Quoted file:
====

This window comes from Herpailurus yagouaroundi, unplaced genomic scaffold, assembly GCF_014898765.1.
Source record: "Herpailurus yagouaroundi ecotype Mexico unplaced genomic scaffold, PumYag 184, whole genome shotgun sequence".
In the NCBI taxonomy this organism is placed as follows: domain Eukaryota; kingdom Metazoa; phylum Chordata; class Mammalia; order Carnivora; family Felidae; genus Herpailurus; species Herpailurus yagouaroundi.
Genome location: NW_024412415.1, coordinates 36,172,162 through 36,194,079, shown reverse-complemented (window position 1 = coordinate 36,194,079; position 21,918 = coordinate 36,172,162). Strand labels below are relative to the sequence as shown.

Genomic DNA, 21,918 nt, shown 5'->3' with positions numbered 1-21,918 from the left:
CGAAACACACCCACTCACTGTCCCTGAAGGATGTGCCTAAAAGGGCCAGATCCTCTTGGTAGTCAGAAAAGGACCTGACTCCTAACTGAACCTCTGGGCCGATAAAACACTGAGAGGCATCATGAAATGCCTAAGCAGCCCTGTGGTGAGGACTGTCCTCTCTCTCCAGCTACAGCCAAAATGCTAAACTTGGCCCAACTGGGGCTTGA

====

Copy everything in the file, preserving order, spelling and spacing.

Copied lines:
This window comes from Herpailurus yagouaroundi, unplaced genomic scaffold, assembly GCF_014898765.1.
Source record: "Herpailurus yagouaroundi ecotype Mexico unplaced genomic scaffold, PumYag 184, whole genome shotgun sequence".
In the NCBI taxonomy this organism is placed as follows: domain Eukaryota; kingdom Metazoa; phylum Chordata; class Mammalia; order Carnivora; family Felidae; genus Herpailurus; species Herpailurus yagouaroundi.
Genome location: NW_024412415.1, coordinates 36,172,162 through 36,194,079, shown reverse-complemented (window position 1 = coordinate 36,194,079; position 21,918 = coordinate 36,172,162). Strand labels below are relative to the sequence as shown.

Genomic DNA, 21,918 nt, shown 5'->3' with positions numbered 1-21,918 from the left:
CGAAACACACCCACTCACTGTCCCTGAAGGATGTGCCTAAAAGGGCCAGATCCTCTTGGTAGTCAGAAAAGGACCTGACTCCTAACTGAACCTCTGGGCCGATAAAACACTGAGAGGCATCATGAAATGCCTAAGCAGCCCTGTGGTGAGGACTGTCCTCTCTCTCCAGCTACAGCCAAAATGCTAAACTTGGCCCAACTGGGGCTTGA